Discussing mental health with those we know well

More businesses are recognising that the mental health of their employees is as important as their physical health. As colleagues, managers and workmates we may face situations where we are not sure how to talk to someone about their mental health. Vomiting and stomach upsets can be easier to discuss than depression and anxiety!

A few words of advice might just help you to feel more prepared for chatting to a workmate or friend about their mental health. First and foremost, telling them to ‘cheer up’ is not helpful, but at the same time claiming that you know how they feel can invalidate what they are going through.

If it’s the first time we have experienced mental health issues in a friend or colleague, that first conversation can be tricky. Here are some useful tips:

Plan your conversation.

Think about what you want to say and when. Whilst you don’t need to be an expert to have the conversation, it can be helpful to think about what you want to say in advance. Also choose a good time and place to talk, when you are both relaxed and have time to talk. Rushing off mid-way through the conversation will not demonstrate that your concerns are genuine.

Treat them with sensitivity and warmth.

Be there for them and be genuine – if you seem to be ‘going through the motions’ they are less likely to feel they can open up. Be accepting of them and their current reality. Demonstrate empathy without trying to second guess how they feel.

Listen to them.

We can sometimes be with someone and be in a conversation with them without actually listening to them. Active listening skills will come in very handy in a conversation like this. Fully concentrate on what they are saying and maintain good eye contact with them. Demonstrate that you have understood with head nods, smiling and agreeing with them. Don’t feel you have to plug a silence immediately. Giving them time to pause and think can be a useful tool in encouraging them to open up more.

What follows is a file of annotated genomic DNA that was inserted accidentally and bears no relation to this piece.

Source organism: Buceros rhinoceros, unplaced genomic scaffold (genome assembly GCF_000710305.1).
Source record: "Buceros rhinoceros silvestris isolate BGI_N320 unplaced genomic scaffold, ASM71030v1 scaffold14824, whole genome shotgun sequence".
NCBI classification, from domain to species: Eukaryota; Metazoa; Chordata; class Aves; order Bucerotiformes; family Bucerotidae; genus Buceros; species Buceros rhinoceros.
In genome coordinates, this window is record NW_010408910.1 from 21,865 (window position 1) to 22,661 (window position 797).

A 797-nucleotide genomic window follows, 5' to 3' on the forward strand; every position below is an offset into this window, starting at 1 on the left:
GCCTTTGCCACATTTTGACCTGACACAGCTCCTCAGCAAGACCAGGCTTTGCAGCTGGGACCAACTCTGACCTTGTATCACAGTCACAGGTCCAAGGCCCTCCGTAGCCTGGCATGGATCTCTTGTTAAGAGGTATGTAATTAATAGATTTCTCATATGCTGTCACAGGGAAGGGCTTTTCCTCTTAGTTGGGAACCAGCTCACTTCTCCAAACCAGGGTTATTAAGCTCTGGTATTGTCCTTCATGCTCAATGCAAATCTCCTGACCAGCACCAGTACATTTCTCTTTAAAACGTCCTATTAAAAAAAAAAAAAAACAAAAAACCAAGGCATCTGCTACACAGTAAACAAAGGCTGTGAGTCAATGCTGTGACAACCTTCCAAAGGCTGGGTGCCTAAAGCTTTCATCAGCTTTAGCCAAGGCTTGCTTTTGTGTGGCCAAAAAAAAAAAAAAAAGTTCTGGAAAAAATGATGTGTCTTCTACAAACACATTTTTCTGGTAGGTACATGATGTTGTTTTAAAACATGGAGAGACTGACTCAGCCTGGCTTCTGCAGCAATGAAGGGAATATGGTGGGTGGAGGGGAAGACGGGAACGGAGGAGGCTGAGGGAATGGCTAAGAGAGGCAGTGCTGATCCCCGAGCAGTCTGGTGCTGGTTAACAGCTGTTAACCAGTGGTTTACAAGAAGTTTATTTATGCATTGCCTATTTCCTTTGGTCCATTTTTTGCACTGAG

Recognise that they are the same person they always were.

The core of them hasn’t changed so if they are someone you felt relaxed around before, then this doesn’t need to change. Keep the conversation relaxed and open. Ask them open questions to encourage them to open up but if they don’t seem ready, let them know that you are there for them whenever they need you.

Ask them what you can do to help.

Offering solutions that you think might work isn’t necessarily a good place to start. This is their reality and only they can know how they are feeling. With that in mind, ask them what they think might help them feel better/get support. Ask them what you could do to help them at this time.

Lastly, when we see that a colleague or friend is suffering with a mental illness, all too often we immediately feel guilty about not seeing the problem earlier. Don’t! The changes people experience can be very gradual and people often hide the symptoms for as long as they can, meaning that it often goes unnoticed for some time.

Freedom Therapy is based in Belper, Derbyshire and offers one to one counselling and psychotherapy. Belper is easy to reach with direct regular train access from Duffield, Derby and Matlock. Our therapy room is on the A6 so is easily commutable from Ashbourne, Darley Abbey, Allestree and beyond for those looking for psychotherapy. Do get in touch if you feel we can be of benefit to you. We are also able to support businesses with mental health awareness and supporting their employees.